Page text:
SUMMARY OF THE INVENTION The present invention contemplates the elimination of the above-described disadvantages of the conventional methods and has for its object the provision of a device which comprises a dash pot operating with a time lag when the vehicle is decelerated from a predetermined speed or higher or the carburetor butterfly valve is closed from a predetermined angle or larger, and a positioner adapted to keep the butterfly valve in a slightly open position by the action of a diaphragm,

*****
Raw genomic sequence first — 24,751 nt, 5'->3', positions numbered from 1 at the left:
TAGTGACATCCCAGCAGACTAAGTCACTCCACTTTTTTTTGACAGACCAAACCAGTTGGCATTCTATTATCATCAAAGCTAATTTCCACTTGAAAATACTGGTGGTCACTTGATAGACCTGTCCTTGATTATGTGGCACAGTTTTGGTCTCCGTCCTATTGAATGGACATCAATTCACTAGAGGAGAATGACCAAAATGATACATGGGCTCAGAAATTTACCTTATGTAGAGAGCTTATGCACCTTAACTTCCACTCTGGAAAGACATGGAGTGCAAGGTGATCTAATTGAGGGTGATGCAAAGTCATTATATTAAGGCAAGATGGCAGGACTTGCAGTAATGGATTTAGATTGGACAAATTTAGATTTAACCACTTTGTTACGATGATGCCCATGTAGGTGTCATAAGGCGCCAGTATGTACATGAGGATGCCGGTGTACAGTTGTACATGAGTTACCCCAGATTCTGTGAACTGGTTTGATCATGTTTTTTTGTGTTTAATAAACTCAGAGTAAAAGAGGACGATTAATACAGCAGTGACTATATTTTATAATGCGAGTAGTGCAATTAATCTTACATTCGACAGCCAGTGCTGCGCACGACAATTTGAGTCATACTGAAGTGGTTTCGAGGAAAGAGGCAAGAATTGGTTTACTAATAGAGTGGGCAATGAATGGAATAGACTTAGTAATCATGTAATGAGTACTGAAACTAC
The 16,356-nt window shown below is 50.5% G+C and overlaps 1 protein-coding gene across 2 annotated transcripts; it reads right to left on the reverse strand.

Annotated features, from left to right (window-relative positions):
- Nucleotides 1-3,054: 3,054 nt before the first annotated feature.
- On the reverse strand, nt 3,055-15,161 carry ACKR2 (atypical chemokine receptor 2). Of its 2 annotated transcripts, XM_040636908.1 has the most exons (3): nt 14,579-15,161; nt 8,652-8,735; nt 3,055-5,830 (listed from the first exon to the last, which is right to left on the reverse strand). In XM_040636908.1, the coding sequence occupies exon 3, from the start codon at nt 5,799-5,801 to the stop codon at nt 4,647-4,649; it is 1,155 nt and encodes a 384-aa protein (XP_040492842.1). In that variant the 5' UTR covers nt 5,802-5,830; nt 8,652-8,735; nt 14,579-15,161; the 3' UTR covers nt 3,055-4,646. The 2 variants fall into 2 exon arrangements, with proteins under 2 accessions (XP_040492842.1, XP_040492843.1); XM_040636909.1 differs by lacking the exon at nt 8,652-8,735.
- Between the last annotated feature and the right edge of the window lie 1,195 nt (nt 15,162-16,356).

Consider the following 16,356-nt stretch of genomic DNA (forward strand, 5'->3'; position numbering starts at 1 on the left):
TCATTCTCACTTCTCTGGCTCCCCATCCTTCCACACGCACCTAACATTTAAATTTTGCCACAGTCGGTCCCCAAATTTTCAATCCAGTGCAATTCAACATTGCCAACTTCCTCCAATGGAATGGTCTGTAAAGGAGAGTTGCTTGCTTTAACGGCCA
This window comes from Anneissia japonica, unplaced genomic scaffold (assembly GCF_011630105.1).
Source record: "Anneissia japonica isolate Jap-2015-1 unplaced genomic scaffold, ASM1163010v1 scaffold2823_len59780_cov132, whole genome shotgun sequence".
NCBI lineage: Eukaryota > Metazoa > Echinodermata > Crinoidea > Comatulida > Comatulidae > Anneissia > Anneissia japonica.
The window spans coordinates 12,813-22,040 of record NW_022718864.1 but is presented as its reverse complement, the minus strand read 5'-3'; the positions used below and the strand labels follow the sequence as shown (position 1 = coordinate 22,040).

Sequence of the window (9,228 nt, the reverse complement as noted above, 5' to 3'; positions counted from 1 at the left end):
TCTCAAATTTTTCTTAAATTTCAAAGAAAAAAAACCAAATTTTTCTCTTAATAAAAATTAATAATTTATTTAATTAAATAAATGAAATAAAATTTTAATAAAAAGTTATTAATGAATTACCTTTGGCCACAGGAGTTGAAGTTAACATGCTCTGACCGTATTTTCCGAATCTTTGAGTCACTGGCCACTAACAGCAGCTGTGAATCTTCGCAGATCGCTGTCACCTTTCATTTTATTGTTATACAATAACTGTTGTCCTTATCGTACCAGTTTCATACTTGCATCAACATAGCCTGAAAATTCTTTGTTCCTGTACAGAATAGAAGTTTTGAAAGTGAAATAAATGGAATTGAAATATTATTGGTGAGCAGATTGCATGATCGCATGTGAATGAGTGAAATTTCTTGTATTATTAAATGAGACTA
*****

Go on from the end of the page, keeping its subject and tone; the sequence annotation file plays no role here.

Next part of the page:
operating incident to the operation of said dash pot, for a predetermined period of time at the end of deceleration; and which achieves a remarkable effect in preventing the generation of unburned toxic components at the time of deceleration of the vehicle, without being accompanied by the disadvantages of the conventional methods that the mechanism used operates undesirably at the deceleration of the vehicle from a low speed or no-load operation and that the mechanism becomes complicated in construction, is liable to troubles and is expensive.